Here is a hypothesis: A mature neuro-science will, as the eliminativists claim, have no room for concepts like "belief", "desire", etc. Suppose this hypothesis proves true. What should we then do? Obviously, it would be absurd to deny that we have beliefs or desires. Instead, we should deny that belief, desire, etc. occur in the neural system, which is what the neuro-science studies, and hold that they occur elsewhere. Since there is no other plausible candidate for the mind in the physical world besides the neural system, we should conclude that belief, desire, etc. occur outside the physical world, i.e., that some form of dualism is true. Moreover, I suspect that a neuro-science that would have no room for beliefs and desires would also have no room for the idea that there are states of the brain on which beliefs and desires supervene. Thus, it would lead us to a non-supervenient dualism.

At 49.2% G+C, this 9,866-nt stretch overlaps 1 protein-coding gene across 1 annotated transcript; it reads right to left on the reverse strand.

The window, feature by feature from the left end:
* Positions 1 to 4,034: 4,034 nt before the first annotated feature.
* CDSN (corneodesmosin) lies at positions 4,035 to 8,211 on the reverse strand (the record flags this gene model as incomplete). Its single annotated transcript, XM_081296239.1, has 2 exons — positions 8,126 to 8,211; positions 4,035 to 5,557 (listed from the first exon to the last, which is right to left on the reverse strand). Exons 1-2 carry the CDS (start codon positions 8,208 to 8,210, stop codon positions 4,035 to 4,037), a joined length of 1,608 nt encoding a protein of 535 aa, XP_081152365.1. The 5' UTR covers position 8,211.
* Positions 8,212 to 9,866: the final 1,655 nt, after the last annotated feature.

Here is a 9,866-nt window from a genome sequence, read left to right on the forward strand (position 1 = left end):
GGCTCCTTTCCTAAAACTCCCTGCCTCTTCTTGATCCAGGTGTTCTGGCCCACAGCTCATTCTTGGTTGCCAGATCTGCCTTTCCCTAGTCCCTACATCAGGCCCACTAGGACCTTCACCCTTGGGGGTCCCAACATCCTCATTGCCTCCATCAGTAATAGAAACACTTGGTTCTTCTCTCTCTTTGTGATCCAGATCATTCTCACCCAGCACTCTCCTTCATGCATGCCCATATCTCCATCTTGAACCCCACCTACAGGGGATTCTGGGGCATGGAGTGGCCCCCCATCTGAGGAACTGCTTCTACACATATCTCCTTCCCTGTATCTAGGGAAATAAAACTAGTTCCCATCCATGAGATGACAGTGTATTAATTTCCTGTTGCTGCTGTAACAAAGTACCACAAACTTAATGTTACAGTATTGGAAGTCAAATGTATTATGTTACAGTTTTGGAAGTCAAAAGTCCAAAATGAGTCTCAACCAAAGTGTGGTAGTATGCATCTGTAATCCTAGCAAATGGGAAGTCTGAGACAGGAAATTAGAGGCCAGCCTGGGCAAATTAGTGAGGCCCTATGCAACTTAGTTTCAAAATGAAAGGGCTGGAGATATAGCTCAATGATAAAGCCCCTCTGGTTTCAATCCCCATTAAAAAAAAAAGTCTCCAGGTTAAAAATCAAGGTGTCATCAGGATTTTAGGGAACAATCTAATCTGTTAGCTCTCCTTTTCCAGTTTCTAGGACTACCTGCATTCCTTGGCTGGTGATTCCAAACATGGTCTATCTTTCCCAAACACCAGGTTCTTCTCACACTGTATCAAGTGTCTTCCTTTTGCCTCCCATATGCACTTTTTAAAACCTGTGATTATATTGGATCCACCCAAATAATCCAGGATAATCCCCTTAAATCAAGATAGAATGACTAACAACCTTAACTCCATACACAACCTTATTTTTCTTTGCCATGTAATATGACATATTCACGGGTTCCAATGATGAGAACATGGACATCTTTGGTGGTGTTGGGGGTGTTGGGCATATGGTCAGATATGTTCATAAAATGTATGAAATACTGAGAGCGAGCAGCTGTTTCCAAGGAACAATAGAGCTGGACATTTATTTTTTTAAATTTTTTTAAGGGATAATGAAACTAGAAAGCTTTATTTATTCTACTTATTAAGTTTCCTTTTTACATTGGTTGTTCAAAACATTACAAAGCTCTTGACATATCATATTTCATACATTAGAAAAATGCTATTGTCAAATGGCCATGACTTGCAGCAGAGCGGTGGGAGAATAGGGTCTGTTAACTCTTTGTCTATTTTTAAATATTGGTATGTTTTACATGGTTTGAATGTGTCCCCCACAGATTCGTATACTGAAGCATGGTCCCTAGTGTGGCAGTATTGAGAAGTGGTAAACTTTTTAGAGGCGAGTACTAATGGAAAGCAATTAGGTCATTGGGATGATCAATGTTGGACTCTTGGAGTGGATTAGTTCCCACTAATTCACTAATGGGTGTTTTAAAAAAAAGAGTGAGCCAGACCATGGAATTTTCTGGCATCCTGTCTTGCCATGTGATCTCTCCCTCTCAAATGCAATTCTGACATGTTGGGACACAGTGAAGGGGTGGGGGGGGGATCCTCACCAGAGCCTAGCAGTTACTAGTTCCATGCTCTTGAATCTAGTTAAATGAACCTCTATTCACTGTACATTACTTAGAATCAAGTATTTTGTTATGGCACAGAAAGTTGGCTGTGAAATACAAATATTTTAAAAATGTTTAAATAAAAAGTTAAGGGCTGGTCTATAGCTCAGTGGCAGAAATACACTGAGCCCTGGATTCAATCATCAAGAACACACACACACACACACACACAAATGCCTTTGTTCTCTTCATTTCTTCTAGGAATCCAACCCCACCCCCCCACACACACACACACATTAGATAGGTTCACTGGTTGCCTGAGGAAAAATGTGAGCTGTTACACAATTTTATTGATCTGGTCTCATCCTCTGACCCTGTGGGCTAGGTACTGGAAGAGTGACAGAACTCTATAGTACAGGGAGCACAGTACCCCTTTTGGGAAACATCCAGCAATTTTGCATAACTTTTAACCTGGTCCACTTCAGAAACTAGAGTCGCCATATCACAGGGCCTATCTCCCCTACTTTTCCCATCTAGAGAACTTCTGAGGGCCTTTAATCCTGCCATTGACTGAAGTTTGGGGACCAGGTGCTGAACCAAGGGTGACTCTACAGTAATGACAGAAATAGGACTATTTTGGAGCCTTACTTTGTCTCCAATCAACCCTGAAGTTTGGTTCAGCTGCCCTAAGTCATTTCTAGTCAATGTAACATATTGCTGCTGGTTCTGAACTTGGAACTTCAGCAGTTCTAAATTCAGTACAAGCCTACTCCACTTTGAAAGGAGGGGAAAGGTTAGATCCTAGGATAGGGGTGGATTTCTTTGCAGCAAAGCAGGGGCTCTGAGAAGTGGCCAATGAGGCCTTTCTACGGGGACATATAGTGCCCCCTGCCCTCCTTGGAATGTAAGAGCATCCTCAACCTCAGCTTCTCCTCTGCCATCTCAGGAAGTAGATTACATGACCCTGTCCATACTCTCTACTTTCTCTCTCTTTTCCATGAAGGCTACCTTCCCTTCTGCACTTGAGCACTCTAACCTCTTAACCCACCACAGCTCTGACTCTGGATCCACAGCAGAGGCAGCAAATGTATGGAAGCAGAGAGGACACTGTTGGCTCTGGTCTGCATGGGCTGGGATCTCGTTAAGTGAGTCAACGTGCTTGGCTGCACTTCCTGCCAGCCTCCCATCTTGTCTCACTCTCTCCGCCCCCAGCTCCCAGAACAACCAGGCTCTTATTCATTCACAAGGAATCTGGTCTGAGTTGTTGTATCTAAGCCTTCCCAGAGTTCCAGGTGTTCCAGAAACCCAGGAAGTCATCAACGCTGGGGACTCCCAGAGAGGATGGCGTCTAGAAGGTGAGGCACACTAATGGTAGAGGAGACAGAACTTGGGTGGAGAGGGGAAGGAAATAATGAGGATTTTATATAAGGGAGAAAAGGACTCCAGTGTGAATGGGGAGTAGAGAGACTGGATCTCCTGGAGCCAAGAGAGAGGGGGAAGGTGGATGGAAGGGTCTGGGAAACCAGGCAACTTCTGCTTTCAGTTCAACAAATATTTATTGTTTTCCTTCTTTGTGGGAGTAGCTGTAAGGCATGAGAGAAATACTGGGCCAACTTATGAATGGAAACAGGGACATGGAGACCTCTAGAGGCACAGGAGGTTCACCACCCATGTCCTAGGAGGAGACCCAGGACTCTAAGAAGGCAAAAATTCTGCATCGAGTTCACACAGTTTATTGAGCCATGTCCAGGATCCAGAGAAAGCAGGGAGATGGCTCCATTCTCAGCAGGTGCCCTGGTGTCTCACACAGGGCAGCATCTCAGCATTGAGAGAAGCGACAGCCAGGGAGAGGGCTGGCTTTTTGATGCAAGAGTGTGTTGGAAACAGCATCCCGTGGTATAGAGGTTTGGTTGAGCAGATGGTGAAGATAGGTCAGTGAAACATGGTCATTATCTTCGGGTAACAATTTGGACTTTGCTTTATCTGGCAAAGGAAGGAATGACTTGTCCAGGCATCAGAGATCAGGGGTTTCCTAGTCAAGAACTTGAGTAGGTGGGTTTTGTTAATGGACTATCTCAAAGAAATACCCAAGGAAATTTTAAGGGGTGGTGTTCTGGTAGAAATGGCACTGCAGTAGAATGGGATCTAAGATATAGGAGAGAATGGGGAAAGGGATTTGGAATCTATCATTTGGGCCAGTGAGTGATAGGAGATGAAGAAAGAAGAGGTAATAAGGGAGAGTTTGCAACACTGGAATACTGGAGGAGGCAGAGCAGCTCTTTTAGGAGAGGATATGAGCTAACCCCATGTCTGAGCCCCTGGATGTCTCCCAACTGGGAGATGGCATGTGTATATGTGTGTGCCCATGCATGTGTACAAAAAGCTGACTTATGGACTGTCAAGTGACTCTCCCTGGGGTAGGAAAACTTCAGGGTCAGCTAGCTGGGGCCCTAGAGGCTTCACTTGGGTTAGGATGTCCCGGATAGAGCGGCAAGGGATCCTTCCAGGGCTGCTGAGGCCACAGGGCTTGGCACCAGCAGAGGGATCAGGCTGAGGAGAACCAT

But this is just an exercise in hypotheticality, since we are in no position to make such specific predictions about future science.